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For all intents and purposes, you should really think about FINRA compliance and cybersecurity as the same thing. While they’re not technically exactly aligned, when it comes to firms like yours, the difference is negligible.
At the end of the day, you need to be secure, in order to be FINRA compliant – are you?
Let’s start with the basics – compliance is determined by your firm’s ability to protect the confidentiality, integrity, and availability of sensitive customer information/ That means following the three regulations below. Think of them as what’s required of you and how you deal with your data…
1. Keep Data Safe Where Branches Are Concerned
The point of Written Supervisory Procedures (WSPs) is that they make sure your branches are as secure as your primary location. No matter how good your onsite cybersecurity is, that doesn’t mean anything to your branches.
Make sure to dictate exactly how branches are expected to protect data, such as
2. Protect Against Phishing
Phishing is a wildly common cybercrime tactic, in which a fraudulent email convinces the recipient to share valuable data, execute a significant financial transfer, or download malware. Phishing succeeds when a cybercriminal uses fraudulent emails or texts, and counterfeit websites to get the user to share their personal or business information like their login passwords, Social Security Number or account numbers. They do this to rob a user or organization of their identity and/or steal their money.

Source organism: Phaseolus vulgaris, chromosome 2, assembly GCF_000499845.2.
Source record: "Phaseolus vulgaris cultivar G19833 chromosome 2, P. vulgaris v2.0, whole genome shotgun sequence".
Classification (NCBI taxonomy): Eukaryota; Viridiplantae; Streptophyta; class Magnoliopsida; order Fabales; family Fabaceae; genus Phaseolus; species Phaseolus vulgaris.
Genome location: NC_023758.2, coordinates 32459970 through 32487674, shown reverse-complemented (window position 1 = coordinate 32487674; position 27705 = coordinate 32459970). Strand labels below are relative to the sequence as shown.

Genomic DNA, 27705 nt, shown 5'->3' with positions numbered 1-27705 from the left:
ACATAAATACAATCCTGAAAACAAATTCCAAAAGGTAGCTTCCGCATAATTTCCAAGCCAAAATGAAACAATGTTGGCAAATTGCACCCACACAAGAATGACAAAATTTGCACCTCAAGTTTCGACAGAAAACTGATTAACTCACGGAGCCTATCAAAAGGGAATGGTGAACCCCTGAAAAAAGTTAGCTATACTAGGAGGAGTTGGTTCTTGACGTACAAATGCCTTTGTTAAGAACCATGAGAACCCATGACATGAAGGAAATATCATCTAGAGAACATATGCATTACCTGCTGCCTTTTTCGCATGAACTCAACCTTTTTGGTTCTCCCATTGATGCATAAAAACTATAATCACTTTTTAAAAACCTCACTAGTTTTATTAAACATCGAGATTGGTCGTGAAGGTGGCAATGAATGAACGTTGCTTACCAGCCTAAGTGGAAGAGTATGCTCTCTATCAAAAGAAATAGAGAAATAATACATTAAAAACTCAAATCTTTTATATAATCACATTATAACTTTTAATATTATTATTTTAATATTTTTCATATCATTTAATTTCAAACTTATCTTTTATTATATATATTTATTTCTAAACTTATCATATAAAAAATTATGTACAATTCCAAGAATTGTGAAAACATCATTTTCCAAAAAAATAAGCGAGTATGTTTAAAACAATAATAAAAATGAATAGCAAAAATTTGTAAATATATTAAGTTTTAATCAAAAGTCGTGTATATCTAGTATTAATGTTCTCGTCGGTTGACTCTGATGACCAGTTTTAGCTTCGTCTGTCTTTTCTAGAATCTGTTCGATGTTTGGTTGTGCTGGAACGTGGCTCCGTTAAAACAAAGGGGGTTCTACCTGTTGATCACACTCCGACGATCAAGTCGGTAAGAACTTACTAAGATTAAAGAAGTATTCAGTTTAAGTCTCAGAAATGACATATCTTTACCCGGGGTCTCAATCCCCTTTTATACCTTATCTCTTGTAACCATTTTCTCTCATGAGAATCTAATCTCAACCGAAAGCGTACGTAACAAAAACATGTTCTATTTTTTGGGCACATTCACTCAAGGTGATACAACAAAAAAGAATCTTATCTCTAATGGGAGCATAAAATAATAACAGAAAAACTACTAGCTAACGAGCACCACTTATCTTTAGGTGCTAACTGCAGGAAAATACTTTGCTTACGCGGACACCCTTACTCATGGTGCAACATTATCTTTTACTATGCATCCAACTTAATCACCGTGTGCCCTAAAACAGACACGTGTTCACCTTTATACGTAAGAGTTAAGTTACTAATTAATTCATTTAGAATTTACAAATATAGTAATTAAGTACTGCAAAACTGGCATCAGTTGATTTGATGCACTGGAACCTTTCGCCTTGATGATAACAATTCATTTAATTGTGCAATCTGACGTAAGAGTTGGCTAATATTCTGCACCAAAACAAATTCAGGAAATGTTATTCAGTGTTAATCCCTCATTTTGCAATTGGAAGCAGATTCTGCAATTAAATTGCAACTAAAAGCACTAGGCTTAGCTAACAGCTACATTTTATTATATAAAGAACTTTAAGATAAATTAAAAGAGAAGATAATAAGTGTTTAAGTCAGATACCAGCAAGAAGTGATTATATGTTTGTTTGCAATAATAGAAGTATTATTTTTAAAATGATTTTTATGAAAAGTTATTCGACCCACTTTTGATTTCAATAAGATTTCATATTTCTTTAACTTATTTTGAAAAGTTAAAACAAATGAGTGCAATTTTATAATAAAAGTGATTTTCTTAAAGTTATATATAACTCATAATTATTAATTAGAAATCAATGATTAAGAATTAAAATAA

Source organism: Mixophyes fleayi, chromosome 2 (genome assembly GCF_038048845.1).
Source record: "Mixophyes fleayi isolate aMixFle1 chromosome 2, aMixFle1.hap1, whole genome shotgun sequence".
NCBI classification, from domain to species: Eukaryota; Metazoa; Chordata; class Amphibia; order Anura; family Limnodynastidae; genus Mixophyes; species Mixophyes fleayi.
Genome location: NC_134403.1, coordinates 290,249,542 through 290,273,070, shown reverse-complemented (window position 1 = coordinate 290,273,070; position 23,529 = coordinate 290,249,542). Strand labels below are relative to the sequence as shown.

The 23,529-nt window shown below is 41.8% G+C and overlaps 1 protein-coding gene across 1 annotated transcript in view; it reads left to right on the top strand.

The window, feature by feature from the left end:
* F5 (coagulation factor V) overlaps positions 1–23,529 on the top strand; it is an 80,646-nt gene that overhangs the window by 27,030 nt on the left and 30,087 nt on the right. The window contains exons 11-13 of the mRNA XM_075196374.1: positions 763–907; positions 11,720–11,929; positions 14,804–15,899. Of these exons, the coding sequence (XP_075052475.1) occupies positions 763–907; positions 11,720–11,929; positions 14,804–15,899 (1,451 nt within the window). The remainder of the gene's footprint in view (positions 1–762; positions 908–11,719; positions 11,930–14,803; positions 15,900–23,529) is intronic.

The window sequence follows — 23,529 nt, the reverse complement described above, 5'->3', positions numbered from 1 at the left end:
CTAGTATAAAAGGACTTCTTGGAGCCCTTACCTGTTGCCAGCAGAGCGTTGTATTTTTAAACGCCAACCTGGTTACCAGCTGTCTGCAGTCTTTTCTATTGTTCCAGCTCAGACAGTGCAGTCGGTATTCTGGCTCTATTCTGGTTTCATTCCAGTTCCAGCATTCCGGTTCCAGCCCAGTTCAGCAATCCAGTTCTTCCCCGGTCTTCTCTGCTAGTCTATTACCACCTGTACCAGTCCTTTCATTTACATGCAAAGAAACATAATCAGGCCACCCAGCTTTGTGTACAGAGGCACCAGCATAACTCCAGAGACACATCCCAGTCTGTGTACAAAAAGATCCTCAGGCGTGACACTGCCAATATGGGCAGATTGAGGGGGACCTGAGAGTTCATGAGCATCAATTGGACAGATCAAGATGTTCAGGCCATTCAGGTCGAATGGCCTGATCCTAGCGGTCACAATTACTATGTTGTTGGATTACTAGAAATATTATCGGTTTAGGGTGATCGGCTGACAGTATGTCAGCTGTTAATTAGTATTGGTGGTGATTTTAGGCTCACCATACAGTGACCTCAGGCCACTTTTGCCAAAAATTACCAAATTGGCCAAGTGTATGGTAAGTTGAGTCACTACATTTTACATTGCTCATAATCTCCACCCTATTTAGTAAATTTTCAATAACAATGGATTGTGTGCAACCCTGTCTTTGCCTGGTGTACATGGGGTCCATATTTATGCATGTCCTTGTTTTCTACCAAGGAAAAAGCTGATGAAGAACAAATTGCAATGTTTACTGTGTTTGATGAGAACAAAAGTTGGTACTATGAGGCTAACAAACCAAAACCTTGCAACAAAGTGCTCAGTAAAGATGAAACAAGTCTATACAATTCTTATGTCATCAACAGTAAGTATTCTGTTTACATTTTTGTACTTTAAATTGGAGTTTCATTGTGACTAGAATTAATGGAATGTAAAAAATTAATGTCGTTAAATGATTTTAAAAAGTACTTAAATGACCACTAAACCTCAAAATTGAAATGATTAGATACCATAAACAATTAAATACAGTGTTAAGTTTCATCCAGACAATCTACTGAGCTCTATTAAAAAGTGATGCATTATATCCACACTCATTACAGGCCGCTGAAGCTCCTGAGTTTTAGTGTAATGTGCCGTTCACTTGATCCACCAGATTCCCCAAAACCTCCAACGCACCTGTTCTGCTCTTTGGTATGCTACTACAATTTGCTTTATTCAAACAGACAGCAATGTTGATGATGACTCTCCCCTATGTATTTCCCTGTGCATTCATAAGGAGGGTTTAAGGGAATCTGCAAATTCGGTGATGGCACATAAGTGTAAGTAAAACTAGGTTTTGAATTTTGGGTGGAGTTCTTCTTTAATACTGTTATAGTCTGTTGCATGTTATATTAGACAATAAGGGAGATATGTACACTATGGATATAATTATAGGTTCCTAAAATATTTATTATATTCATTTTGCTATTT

Cybersecurity awareness training is becoming a more and more common part of modern IT services. The fact is that users are a key target for cybercriminals; the more they know about cybercrime tactics, the better defended your organization will be.
3. Test Your Defenses
You won’t know how strong your cybersecurity is if you don’t test it. That’s why you need to have penetration testing performed on a regular basis. It’s an authorized attempt to break through your organization’s cybersecurity defenses, determining precisely where your vulnerabilities may be.
FINRA recommends running penetration tests both on a regular basis, as well as after key events – anything really that makes significant changes to your firm’s infrastructure, staffing, access controls, or other cybersecurity-based considerations.
4. Make Your Users A Cybersecurity Asset
More often than not, cybercriminals will target your staff. They’re usually the weakest links in an organization. This is why you need to have a carefully implemented process to track the lifecycle of accounts on your network.
5. Keep Data Protected On Mobile Platforms
Just like how your onsite cybersecurity doesn’t extend to branches, it also may not extend to the mobile devices your staff uses for work. This is a critical limitation of your cybersecurity software, and it’s obvious when you think about it – if your firewall is only installed on your work devices, but you let employees use personal devices and home workstations to access business data, then obviously you won’t be totally secure.
Maintaining mobile security isn’t just about having the right apps – it means following the right protocols, to eliminate unknown variables and maintain security redundancies:
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